2002-05-25 / Community

COPS Program Prevents Crimes

COPS Program Prevents Crimes

The Community Oriented Policing Services (COPS) program has prevented thousands of crimes in New York, the Tri-State area, and nationwide according to a new study conducted by the offices of Congressman Anthony Weiner and Senator Joseph Biden.

But Bush Administration budget cuts will take community police officers off the streets, compounding police force reductions in places like New York City, where city cuts may reduce the NYPD to it smallest level in a decade. Rep. Weiner and Sen. Biden have introduced legislation to save the COPS program and keep police officers on the beat.

Since the program was started in 1994, COPS has provided millions of dollars to cities and states to hire more than 110,000 new community police officers and to implement neighborhood crime fighting initiatives. The result: a dramatic drop in crime in New York, the Tri-State area, and across the nation. That’s according to the Biden-Weiner COPS study, the most detailed analysis of the impact of COPS on crime to date.

Between 1995 and 2000, nationwide the COPS program has prevented 757,319 crimes nationwide, including 153,428 violent crimes and 602,891 property crimes.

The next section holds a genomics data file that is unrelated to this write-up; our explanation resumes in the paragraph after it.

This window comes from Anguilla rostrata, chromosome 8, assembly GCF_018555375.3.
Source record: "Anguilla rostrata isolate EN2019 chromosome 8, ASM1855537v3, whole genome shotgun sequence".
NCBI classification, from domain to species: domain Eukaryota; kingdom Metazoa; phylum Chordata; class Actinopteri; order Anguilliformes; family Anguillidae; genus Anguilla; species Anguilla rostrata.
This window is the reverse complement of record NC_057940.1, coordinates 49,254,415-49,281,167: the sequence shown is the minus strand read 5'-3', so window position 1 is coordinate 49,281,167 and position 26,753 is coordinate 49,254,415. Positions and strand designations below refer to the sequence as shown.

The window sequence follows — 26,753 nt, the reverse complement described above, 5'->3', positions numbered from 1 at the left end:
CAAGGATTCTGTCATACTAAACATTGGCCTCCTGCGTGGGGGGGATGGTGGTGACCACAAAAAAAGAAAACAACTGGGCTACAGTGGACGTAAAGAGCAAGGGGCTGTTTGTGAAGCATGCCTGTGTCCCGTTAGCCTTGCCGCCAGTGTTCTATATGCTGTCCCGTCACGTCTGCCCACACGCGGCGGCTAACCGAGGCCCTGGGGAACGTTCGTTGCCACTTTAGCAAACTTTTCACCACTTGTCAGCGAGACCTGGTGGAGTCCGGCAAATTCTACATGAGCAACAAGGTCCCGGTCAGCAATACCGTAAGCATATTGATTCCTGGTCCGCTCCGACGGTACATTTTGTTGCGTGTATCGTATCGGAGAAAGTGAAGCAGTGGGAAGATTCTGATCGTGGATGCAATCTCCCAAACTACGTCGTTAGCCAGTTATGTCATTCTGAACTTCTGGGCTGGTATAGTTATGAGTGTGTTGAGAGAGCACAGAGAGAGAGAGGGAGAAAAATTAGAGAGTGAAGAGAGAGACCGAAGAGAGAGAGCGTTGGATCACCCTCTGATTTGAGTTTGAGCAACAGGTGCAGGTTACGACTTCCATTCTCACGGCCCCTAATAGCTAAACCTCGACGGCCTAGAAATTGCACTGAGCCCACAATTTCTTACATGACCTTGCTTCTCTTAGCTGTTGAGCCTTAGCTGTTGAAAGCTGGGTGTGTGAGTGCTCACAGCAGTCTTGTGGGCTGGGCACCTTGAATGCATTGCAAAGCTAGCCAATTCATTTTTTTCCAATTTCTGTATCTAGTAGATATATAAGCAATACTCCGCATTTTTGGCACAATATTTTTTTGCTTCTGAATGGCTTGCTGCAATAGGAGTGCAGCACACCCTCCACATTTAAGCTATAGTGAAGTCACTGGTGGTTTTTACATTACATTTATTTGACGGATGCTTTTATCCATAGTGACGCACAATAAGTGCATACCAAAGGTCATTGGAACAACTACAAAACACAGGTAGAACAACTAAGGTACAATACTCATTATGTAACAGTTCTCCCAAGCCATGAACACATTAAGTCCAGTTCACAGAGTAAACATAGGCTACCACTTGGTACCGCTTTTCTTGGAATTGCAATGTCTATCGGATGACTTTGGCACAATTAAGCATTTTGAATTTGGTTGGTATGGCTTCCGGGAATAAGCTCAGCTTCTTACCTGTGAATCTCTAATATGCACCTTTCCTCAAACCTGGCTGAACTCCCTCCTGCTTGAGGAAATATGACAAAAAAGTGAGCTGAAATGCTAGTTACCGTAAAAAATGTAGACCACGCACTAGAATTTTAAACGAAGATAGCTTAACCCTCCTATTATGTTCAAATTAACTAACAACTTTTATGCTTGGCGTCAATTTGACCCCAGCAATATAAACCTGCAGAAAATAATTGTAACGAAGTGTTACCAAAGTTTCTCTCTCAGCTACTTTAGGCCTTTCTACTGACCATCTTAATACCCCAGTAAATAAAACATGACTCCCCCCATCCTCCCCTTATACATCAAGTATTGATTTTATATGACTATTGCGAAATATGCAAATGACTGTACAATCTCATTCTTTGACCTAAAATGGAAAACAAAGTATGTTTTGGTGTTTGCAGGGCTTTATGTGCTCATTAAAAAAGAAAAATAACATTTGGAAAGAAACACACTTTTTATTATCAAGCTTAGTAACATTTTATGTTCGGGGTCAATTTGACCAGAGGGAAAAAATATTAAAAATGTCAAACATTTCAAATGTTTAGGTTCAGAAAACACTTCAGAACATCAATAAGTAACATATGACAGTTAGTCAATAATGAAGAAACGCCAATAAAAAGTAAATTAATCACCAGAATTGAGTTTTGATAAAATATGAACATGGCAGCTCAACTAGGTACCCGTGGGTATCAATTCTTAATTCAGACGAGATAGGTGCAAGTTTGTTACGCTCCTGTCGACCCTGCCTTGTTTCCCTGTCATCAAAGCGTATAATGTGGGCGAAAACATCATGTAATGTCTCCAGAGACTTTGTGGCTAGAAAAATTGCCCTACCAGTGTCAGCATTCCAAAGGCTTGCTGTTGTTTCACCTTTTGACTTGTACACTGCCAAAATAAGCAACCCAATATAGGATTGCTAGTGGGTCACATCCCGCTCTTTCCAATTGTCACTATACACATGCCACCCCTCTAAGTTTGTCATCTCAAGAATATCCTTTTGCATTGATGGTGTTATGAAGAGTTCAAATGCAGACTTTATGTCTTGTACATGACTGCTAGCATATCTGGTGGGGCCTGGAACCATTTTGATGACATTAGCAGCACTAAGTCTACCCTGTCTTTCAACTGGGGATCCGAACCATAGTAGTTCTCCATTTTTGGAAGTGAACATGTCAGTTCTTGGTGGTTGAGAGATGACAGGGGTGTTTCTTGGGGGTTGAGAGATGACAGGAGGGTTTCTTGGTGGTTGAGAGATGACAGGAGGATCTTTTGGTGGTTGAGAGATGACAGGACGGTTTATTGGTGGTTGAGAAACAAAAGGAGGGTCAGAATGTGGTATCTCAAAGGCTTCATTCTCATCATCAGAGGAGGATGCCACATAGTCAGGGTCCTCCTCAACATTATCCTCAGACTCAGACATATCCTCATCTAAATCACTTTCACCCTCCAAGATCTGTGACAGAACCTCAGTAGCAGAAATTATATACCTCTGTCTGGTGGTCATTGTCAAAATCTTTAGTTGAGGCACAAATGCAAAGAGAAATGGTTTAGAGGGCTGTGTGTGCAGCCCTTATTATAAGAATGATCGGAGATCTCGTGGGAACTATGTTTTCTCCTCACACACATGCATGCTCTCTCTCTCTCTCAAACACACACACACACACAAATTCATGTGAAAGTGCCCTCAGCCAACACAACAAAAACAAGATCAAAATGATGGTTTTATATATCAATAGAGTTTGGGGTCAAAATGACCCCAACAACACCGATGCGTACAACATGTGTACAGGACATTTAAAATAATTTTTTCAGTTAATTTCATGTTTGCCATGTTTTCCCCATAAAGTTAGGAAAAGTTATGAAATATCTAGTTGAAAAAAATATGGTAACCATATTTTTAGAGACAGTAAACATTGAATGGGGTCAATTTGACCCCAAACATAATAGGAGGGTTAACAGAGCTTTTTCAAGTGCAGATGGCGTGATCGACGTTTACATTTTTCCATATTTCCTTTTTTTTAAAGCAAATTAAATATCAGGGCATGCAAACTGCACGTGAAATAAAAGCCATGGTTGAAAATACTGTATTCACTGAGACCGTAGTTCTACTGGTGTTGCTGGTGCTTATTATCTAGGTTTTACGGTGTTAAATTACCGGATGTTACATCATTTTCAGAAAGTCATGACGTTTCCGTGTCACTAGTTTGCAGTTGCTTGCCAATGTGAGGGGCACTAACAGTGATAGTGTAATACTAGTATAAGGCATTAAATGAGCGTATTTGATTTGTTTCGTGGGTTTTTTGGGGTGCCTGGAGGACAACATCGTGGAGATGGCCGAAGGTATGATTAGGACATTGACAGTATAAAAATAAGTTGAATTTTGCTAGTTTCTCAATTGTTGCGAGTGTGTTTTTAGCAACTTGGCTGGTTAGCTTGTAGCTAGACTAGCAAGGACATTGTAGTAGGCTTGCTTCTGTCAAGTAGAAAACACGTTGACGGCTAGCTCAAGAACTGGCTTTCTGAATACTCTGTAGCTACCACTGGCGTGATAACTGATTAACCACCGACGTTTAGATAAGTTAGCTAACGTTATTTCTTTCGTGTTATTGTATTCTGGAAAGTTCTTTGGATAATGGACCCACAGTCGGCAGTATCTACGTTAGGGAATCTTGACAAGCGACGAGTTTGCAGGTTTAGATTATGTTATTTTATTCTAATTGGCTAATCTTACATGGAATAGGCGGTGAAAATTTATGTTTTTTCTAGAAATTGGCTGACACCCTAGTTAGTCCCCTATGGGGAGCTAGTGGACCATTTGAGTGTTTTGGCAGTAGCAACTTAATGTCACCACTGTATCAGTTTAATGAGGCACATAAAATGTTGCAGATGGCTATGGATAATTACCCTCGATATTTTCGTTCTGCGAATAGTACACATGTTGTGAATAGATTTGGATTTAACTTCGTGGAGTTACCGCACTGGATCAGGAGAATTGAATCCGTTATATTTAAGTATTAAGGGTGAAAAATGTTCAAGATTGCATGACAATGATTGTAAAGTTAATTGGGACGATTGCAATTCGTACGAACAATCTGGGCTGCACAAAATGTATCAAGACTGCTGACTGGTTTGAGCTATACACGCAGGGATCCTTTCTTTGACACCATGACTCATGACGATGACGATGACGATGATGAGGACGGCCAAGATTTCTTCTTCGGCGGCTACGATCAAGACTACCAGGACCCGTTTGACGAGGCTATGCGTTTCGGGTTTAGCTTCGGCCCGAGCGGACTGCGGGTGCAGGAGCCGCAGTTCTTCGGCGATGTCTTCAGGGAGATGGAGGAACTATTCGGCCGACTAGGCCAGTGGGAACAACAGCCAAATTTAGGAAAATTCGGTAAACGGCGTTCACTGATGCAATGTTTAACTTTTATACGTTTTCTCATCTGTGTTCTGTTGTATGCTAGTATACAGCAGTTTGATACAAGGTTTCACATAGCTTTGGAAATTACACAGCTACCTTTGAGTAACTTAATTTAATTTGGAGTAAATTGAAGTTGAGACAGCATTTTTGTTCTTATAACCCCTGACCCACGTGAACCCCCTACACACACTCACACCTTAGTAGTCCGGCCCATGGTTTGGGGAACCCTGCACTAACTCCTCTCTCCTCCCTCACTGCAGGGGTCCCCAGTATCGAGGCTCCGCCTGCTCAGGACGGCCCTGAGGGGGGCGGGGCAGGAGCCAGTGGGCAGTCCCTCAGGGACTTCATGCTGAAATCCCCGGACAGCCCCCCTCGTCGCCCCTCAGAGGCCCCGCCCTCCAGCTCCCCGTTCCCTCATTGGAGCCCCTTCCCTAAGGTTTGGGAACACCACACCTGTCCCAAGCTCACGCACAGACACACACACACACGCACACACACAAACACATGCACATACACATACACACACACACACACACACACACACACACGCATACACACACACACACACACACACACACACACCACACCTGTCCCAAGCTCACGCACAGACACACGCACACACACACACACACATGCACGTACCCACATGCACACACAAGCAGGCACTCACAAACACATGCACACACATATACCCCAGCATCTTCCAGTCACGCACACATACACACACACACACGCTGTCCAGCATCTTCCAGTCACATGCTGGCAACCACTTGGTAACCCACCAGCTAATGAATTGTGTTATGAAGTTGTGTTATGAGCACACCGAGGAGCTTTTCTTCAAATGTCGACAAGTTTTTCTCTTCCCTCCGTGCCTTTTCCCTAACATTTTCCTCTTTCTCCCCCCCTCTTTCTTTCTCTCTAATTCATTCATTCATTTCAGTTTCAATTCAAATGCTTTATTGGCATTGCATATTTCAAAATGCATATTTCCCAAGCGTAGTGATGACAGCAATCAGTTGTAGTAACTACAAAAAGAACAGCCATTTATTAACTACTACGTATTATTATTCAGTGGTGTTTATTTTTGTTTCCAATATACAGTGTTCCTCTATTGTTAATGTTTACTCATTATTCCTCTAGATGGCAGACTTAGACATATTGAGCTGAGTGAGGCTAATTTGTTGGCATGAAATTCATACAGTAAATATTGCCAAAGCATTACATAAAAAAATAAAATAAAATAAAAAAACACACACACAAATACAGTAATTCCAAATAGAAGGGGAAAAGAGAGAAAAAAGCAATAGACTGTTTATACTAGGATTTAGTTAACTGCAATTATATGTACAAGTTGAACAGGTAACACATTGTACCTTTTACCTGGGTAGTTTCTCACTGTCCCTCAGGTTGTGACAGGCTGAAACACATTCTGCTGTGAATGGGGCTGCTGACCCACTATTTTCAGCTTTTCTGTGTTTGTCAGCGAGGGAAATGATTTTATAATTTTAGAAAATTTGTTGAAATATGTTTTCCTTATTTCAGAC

The COPS program has prevented 186,862 crimes in New York City, Los Angeles, Chicago, Philadelphia, and Miami, including over 35,000 violent crimes, and almost 150,000 property crimes. In New York City alone, the study shows that 58,992 total crimes were prevented. Property crimes accounted for 47,429 and violent crimes totaled 11,563.

But despite the most concrete evidence to date that COPS works, President Bush wants to eviscerate the program, cutting the $330 million that states use to hire police, and providing no funding to retain the already hired COPS officers.

This will only make a bad situation worse in places like New York City, where Mayor Bloomberg’s contingency budget threatens to reduce the NYPD to its lowest staffing levels in a decade.

Rep. Weiner’s legislation, and Sen. Biden’s companion bill in the Senate won’t let that happen. Their legislation will fund COPS at $1.15 billion over the next six years, including: $600 million to put COPS officers on the street, up to half of which can be used to retain existing COPS officers; $350 million for new crime fighting technology, like police department computer upgrades and crime lab improvements; and $200 million for community prosecutors, who will work hand in hand with community police officers to prevent, investigate, and prosecute neighborhood crimes.

"The COPS program is a proven winner, cutting crime and making neighborhoods safe in New York City, the Tri-State Area, and across the nation," said Rep. Weiner. "This legislation will keep the COPS program going at full strength, keeping police officers on the beat. That’s good news for police, for families, and for communities small and large throughout our country. The only ones helped by the Bush COPS cut will be the criminals."

In 2001, researchers from the University of Nebraska and the Southwest Texas State University developed a formula to measure the impact of COPS on crime. The Biden – Weiner study uses the researchers formula to measure the impact of COPS in the nation’s 500 largest cities.

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